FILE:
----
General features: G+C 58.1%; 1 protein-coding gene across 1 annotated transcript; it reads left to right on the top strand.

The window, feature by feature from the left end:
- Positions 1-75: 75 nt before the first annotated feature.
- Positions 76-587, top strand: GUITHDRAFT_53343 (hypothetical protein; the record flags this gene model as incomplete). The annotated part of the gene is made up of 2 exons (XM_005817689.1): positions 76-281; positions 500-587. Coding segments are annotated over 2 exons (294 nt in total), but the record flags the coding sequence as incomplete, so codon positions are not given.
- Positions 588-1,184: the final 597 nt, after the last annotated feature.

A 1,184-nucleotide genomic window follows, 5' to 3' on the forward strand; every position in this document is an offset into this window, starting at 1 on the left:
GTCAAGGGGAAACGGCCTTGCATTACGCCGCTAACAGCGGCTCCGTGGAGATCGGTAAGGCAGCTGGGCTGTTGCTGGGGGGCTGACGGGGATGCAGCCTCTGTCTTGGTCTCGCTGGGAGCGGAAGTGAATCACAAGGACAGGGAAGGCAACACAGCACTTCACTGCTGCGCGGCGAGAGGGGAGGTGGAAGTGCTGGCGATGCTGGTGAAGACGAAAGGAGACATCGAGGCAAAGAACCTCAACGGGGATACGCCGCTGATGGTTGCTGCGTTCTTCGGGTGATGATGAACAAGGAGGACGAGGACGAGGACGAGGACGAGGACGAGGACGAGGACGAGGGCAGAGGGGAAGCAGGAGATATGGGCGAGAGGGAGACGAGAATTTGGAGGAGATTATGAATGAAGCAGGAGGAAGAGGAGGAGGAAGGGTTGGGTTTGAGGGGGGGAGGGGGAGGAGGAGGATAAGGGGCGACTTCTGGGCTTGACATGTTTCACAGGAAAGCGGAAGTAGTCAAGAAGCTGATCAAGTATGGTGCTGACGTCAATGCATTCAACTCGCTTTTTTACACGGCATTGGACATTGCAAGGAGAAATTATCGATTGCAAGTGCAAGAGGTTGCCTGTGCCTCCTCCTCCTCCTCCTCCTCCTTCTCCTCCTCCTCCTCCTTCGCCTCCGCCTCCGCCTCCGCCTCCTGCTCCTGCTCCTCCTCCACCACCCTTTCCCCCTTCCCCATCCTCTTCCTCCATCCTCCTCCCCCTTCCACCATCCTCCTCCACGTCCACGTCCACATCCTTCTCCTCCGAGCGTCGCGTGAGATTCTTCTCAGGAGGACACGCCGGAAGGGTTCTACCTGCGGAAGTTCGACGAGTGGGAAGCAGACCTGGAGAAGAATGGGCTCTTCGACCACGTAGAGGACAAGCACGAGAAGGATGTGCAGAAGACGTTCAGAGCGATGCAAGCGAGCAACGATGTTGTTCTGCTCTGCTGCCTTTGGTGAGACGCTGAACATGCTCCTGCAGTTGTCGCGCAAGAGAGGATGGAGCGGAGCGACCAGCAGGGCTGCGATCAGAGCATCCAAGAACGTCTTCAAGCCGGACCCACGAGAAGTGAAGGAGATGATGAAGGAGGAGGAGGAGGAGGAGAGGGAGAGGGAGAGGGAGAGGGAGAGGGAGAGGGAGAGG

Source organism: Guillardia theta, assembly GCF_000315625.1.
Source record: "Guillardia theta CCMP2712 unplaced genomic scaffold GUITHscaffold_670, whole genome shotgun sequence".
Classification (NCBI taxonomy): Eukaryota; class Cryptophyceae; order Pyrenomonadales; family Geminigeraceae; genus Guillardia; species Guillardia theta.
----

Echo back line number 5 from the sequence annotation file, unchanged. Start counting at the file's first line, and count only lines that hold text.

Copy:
- Positions 588-1,184: the final 597 nt, after the last annotated feature.